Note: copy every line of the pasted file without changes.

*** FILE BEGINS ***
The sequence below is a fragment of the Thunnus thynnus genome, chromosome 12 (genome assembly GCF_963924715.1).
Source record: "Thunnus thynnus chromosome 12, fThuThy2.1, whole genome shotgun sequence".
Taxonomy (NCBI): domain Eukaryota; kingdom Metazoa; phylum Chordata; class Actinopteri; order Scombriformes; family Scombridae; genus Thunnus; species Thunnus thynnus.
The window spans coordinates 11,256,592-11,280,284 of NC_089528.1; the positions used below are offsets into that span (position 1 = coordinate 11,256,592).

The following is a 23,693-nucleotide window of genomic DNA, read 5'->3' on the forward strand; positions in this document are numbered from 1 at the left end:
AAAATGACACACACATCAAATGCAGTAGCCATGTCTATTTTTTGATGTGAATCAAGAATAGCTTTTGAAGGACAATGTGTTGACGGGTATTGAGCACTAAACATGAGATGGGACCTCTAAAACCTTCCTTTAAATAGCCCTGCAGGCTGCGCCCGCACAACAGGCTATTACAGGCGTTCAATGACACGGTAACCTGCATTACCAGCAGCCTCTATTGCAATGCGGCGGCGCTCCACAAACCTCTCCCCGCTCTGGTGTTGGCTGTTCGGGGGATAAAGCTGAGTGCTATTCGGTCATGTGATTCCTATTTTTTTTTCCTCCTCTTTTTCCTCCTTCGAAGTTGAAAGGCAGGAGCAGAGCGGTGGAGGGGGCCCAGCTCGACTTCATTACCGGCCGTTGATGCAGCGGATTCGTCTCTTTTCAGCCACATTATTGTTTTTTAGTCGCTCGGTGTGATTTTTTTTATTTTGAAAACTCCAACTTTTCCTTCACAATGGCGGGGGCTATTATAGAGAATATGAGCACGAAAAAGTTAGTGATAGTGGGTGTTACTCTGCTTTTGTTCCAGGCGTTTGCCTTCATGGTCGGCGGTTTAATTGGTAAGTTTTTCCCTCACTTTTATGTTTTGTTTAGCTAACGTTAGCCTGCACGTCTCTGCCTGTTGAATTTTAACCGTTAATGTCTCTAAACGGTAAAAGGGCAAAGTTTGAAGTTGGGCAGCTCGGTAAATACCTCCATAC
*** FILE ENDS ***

The sequence below is a fragment of the Thunnus thynnus genome, chromosome 12 (genome assembly GCF_963924715.1).
Source record: "Thunnus thynnus chromosome 12, fThuThy2.1, whole genome shotgun sequence".
Taxonomy (NCBI): domain Eukaryota; kingdom Metazoa; phylum Chordata; class Actinopteri; order Scombriformes; family Scombridae; genus Thunnus; species Thunnus thynnus.
The window spans coordinates 11,256,592-11,280,284 of NC_089528.1; the positions used below are offsets into that span (position 1 = coordinate 11,256,592).

The following is a 23,693-nucleotide window of genomic DNA, read 5'->3' on the forward strand; positions in this document are numbered from 1 at the left end:
AAAATGACACACACATCAAATGCAGTAGCCATGTCTATTTTTTGATGTGAATCAAGAATAGCTTTTGAAGGACAATGTGTTGACGGGTATTGAGCACTAAACATGAGATGGGACCTCTAAAACCTTCCTTTAAATAGCCCTGCAGGCTGCGCCCGCACAACAGGCTATTACAGGCGTTCAATGACACGGTAACCTGCATTACCAGCAGCCTCTATTGCAATGCGGCGGCGCTCCACAAACCTCTCCCCGCTCTGGTGTTGGCTGTTCGGGGGATAAAGCTGAGTGCTATTCGGTCATGTGATTCCTATTTTTTTTTCCTCCTCTTTTTCCTCCTTCGAAGTTGAAAGGCAGGAGCAGAGCGGTGGAGGGGGCCCAGCTCGACTTCATTACCGGCCGTTGATGCAGCGGATTCGTCTCTTTTCAGCCACATTATTGTTTTTTAGTCGCTCGGTGTGATTTTTTTTATTTTGAAAACTCCAACTTTTCCTTCACAATGGCGGGGGCTATTATAGAGAATATGAGCACGAAAAAGTTAGTGATAGTGGGTGTTACTCTGCTTTTGTTCCAGGCGTTTGCCTTCATGGTCGGCGGTTTAATTGGTAAGTTTTTCCCTCACTTTTATGTTTTGTTTAGCTAACGTTAGCCTGCACGTCTCTGCCTGTTGAATTTTAACCGTTAATGTCTCTAAACGGTAAAAGGGCAAAGTTTGAAGTTGGGCAGCTCGGTAAATACCTCCATAC